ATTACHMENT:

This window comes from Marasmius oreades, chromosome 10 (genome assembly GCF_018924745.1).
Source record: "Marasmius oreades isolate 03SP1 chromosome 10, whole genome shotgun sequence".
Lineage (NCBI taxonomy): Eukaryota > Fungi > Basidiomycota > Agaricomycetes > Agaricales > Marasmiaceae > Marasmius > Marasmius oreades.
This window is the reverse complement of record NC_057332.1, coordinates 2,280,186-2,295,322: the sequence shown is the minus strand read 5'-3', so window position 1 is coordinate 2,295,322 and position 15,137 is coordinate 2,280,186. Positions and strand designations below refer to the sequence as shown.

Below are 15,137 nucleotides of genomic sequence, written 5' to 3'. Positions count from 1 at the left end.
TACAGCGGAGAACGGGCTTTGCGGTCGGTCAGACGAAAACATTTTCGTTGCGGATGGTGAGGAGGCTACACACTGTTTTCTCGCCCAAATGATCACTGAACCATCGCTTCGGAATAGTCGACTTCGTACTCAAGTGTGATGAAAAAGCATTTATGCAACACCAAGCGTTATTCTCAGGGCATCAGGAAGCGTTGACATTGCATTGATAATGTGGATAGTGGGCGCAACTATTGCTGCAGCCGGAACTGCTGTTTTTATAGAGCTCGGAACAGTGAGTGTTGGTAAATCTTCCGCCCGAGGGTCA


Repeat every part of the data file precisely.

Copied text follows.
This window comes from Marasmius oreades, chromosome 10 (genome assembly GCF_018924745.1).
Source record: "Marasmius oreades isolate 03SP1 chromosome 10, whole genome shotgun sequence".
Lineage (NCBI taxonomy): Eukaryota > Fungi > Basidiomycota > Agaricomycetes > Agaricales > Marasmiaceae > Marasmius > Marasmius oreades.
This window is the reverse complement of record NC_057332.1, coordinates 2,280,186-2,295,322: the sequence shown is the minus strand read 5'-3', so window position 1 is coordinate 2,295,322 and position 15,137 is coordinate 2,280,186. Positions and strand designations below refer to the sequence as shown.

Below are 15,137 nucleotides of genomic sequence, written 5' to 3'. Positions count from 1 at the left end.
TACAGCGGAGAACGGGCTTTGCGGTCGGTCAGACGAAAACATTTTCGTTGCGGATGGTGAGGAGGCTACACACTGTTTTCTCGCCCAAATGATCACTGAACCATCGCTTCGGAATAGTCGACTTCGTACTCAAGTGTGATGAAAAAGCATTTATGCAACACCAAGCGTTATTCTCAGGGCATCAGGAAGCGTTGACATTGCATTGATAATGTGGATAGTGGGCGCAACTATTGCTGCAGCCGGAACTGCTGTTTTTATAGAGCTCGGAACAGTGAGTGTTGGTAAATCTTCCGCCCGAGGGTCA